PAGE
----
The punt was perfect, bouncing at the Oakland 3 and, right before it got into the end zone, was grabbed by a leaping Trent Sherfield and thrown back to Chase Edmonds to down at the 2.
Punter Andy Lee leaped in the air, high-stepping toward the sideline to deliver a high-five to special teams coordinator Jeff Rodgers.
“I’ll be honest, that was the most excited I’ve been in a long time,” Lee said. “Normally, I’m just ‘Good job,’ whatever. I don’t know. It was the most excited maybe I’ve ever been.”
It was a crucial time in the game, a play that at the time looked like it would seal a Cardinals’ win. It did not. But it underscored just what a weapon Lee has been all year in a mostly forgettable season.
Lee leads the NFL in punting, at 48.8 yards per kick, and is fourth in the league in net yard average at 42.0. He’s doing it at age 36, in his 15th season – having come in to the league with fellow University of Pittsburgh product Larry Fitzgerald – for a team that desperately needed stability at the spot when he arrived just before the 2017 regular season began.
Lee was a three-time Pro Bowler when he played the bulk of his career with the 49ers. His statistics this season compare to his best San Francisco years, and he set a Cardinals franchise record with his 47.3-yard punting average last season.
“I can personally attest to the fact I think Andy is better now than when I was with him in San Francisco,” said kicker Phil Dawson, in his second stint as a Lee teammate. “He was already a three-time Pro Bowler then. The guys who hang out at this position for a long time, I think they get better.”
Lee bounced around more than he would have liked to get to Arizona. After his stellar 11 seasons with the Niners – including at one point signing a six-year, $20.4 million deal to make him the highest-paid punter in the league -- San Francisco spent a draft pick on punter Bradley Pinion. Lee was traded to Cleveland before the 2015 season.
He was dealt to Carolina before the 2016 season, playing only nine games before a groin injury led the Panthers to look for a younger, cheaper option. He was cut at the end of the 2017 preseason, and the Cardinals – who had been searching for a solid punter since Dave Zastudil left following the 2013 season and were using Matt Wile and Richie Leone in a training camp battle – grabbed him.
“I don’t necessarily think there was doubt (in myself), but I try to take things year by year,” Lee said. “I can still do it. I don’t know how long it’s going to last, but hopefully it will last until I feel I’m done and not it doesn’t make me done.”
The Cardinals, with all their struggles on offense, have needed him. His 60 punts are second only to Cleveland’s Dustin Colquitt.
“We don’t want to punt the football, but when he does, he’s done a great job and he’s been consistent all year,” coach Steve Wilks said.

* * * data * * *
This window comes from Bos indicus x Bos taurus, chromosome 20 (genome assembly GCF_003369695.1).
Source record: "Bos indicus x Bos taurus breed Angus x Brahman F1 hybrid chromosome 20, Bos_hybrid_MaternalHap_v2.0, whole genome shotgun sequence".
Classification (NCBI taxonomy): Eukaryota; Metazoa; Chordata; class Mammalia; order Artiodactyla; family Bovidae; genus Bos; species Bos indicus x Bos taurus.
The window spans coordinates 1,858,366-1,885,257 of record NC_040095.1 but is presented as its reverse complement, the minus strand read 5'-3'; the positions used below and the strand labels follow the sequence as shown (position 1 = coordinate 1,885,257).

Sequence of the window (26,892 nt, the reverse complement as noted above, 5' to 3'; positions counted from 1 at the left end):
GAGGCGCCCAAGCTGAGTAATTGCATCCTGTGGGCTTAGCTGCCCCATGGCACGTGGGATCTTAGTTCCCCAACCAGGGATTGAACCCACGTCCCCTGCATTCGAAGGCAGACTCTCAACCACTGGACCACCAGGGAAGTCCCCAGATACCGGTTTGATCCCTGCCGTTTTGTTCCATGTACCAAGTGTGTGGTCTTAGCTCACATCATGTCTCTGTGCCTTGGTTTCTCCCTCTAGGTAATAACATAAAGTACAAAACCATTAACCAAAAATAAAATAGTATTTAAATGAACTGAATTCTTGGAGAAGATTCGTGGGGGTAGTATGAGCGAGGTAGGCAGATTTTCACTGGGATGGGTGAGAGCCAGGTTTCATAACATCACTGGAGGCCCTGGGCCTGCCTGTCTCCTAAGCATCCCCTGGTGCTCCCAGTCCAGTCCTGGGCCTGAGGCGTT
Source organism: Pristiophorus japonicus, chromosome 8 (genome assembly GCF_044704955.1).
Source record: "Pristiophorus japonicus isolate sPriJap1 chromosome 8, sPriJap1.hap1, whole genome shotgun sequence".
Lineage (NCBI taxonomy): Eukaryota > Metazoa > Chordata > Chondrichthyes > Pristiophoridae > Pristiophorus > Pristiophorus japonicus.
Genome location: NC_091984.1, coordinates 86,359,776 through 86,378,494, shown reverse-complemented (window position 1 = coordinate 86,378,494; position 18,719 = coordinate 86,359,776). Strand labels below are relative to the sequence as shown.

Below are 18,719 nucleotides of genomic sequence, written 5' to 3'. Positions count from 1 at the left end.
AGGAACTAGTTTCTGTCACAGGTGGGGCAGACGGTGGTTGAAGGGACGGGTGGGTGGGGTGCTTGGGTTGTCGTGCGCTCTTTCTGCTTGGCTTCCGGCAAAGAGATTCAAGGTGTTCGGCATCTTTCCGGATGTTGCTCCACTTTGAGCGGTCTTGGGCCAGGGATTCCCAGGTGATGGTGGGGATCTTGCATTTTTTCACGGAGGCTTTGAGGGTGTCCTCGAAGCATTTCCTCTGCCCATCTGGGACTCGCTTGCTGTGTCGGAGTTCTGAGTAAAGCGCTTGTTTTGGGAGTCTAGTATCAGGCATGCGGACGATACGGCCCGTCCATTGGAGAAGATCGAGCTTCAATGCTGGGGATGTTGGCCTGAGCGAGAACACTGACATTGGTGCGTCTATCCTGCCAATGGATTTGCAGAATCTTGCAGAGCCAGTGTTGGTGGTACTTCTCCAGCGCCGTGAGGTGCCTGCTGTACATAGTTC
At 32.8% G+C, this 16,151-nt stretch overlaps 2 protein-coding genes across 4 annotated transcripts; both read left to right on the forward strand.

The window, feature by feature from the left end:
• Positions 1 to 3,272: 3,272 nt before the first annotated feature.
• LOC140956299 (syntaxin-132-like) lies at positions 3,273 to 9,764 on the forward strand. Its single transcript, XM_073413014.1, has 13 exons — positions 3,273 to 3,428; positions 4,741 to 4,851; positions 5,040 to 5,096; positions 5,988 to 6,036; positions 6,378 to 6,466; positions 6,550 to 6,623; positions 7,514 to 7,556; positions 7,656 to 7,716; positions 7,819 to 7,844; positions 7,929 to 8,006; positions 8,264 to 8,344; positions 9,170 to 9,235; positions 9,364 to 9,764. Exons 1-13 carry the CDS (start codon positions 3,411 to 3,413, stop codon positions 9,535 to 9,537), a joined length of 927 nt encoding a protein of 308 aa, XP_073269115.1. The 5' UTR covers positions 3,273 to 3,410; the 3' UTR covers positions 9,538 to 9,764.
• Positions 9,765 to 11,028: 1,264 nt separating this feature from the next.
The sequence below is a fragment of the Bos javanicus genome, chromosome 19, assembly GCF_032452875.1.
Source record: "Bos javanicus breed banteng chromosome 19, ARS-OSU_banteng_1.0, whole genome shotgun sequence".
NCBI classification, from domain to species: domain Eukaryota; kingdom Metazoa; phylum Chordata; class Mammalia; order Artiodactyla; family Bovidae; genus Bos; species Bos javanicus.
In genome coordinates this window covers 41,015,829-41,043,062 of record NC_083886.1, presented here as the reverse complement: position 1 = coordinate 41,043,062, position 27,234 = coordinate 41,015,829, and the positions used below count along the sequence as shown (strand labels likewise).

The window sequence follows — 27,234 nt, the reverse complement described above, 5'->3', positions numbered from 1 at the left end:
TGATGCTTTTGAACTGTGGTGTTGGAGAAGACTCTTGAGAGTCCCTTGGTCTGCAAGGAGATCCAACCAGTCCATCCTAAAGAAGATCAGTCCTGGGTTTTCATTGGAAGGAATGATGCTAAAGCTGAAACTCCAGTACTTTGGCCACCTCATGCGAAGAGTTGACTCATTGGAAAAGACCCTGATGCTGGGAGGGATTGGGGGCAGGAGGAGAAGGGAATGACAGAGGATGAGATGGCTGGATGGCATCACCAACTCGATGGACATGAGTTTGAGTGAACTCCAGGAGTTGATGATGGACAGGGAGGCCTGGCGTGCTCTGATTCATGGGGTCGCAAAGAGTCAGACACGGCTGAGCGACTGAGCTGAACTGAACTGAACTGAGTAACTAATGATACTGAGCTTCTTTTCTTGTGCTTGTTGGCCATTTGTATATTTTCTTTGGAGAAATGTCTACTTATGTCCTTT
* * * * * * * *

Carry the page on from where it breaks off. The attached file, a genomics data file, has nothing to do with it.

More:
Unlike Fitzgerald, Lee hasn’t looked at retirement as an option. While he realizes it may not be in his control – Lee signed a contract extension through 2019 this past offseason – that’s why his excellent season is important to him.
The Cardinals also get some benefit with having a guy with so much experience, especially when it comes to crucial situations like the Oakland punt.
“It really helps with perspective,” said Dawson, in his 20th season. “Kicking and punting is kind of the last frontier of football. It’s so misunderstood. There is no one in the building that can really help you if things start going sideways.”
Lee still isn’t sure why he reacted the way he did against the key Raiders punt. He figures there were many factors – the struggles of the team, the big moment, the tight game – but it’s unlike him. At a position so technically based, with so many mechanics involved, emotions usually don’t help.
Maybe this time, it also served as a reminder he is still a valuable weapon.
“The way I look at it, every season is my job interview for next year,” Lee said. “I want to keep playing. I’m not done.”
For Thanksgiving practice, wide receiver Chad Williams (ankle), tackle D.J. Humphries (knee), linebacker Deone Bucannon (chest) and safety Rudy Ford (heel) did not work. Kicker Phil Dawson (hip), safety Budda Baker (knee), tight end John Phillips (knee), linebacker Josh Bynes (wrist/hip), defensive tackle Robert Nkemdiche (calf), defensive tackle Corey Peters (heel) and defensive tackle Olsen Pierre (ankle) were limited.
For the Chargers, defensive tackle Corey Liuget (knee) was placed on injured reserve, while running back Melvin Golden (hamstring/knee) and wide receiver Tyrell Williams (quadriceps) were limited. Nose tackle Brandon Mebane didn’t practice for non-injury reasons. …
The team re-signed defensive end Vontarrius Dora to the practice squad Thursday.
Images of the Cardinals cheerleaders from Sunday's matchup with the Raiders